Don’t you just love YouTube comments? Trolls aside, they can actually be rather uplifting. My favourite went something like this: if you don’t have decent parents, read 12 Rules for Life and watch Jordan B. Peterson’s videos. Essentially, if no one taught you how to be a good person, this guy can. Clinical psychologist and university lecturer in his late fifties, Peterson is not known for telling people what they want to hear. Everywhere I look, common sense is thin on the ground, which is why I’m finding his no-nonsense approach to life so refreshing. Unfortunately, Peterson gets horrendously misquoted (a lot of the time) as well as outright smeared. Insults like “transphobic” and “leader of the alt-right” get thrown around. According to most of the mainstream press, he is the devil incarnate.
Don’t judge a person by their headlines (always read the whole article and fact check it)
Yes, he has big views and is outspoken when it comes to the gender pay gap and preferred pronouns, but most people are. They’re just SHIT SCARED of being labelled sexist and/or transphobic, so won’t have the conversation. As for being alt-right, this is utter nonsense. He’s just wildly against the radical left – as am I – even though I class myself as a leftie. For the record, I abhor identity politics and feel sad for those who are buying into it. Radical anything is not good, because it leads to chaos and violence. Some might confuse certain elements of the radical left with inclusion and diversity, but I’m not inclined to agree. (Please do bear in mind that I’m a home educating mother an autistic child.)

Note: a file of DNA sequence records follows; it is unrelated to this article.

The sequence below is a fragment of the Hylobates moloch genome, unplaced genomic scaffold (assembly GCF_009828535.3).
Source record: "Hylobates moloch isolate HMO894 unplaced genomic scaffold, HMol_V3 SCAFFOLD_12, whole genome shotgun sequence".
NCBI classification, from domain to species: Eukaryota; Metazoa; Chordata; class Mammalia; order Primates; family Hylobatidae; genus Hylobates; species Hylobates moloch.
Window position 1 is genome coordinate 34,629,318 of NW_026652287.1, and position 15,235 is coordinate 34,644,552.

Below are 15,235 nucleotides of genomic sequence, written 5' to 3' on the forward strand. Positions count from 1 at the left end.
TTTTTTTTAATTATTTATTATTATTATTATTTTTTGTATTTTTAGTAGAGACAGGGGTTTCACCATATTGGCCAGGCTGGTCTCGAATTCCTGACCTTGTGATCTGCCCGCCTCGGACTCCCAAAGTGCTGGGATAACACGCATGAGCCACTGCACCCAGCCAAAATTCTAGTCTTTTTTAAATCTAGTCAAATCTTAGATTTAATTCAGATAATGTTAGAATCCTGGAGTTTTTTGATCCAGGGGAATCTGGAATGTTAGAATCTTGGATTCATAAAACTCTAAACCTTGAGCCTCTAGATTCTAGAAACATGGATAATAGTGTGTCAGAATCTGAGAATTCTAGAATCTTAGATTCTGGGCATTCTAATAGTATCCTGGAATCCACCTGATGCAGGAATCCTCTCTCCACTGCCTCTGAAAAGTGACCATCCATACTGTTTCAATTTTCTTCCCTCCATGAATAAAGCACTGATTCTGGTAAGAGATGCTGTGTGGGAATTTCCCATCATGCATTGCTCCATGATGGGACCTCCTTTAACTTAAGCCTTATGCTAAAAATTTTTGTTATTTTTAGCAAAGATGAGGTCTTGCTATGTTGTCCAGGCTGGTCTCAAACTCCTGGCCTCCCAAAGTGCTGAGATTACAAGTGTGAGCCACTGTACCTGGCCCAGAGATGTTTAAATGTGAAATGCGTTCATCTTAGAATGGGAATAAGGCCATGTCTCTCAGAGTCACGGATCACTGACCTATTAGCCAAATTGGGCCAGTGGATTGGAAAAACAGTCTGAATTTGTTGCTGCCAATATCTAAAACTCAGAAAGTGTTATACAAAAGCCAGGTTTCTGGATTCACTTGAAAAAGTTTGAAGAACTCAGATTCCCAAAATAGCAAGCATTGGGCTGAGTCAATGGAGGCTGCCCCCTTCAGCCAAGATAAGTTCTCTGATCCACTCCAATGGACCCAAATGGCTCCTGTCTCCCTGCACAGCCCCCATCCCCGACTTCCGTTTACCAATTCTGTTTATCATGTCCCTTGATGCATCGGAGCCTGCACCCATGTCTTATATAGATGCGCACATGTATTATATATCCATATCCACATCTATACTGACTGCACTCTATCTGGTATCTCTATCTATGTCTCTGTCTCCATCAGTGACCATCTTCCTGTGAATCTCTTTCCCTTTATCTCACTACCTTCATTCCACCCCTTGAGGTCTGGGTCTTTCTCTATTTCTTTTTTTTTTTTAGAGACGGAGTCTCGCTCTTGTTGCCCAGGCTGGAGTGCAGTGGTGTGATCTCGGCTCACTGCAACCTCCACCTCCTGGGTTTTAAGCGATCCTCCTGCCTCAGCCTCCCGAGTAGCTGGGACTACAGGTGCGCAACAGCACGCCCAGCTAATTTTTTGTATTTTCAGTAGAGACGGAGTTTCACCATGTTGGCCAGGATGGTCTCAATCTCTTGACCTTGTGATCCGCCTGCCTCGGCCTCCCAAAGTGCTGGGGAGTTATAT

Peterson talks a lot about how polarised society can feel through the lens of social media and online life. Flailing, once-powerful mainstream news outlets, who used to be very credible, are constantly chasing clickbait because it’s how they make money. By default, this means it makes sense for them to create public figures they can demonise because it guarantees advertising revenue. If you have gathered a big opinion of this guy, based on clickbait articles and edited soundbite clips, then more fool you. For those genuinely curious about what he has to offer, read on. Joe Rogan’s podcast is my absolute fave and this one below is a great place to start if you want to learn more about either of these two brilliant men. Or this one.
What’s all the fuss about Jordan. B Peterson?
Before continuing, it has to be said that Peterson talks a fair bit about God. A few years ago, this would have immediately put me off. I’ve always been against organised religion, (a) due to the corruption and abuse that has historically gone on within and (b) because blindly believing in a man in the sky and never questioning why strikes me as beyond absurd. However, over the last few years, I’ve been tuning into my spiritual side and am absolutely convinced there is a force more powerful than us out there. Rather than refer to this as God, I’m a fan of calling it the Universe. Peterson is helping me see it all from a perspective I haven’t before. Which can only be a great thing? After all, life is a work in progress and I love to learn.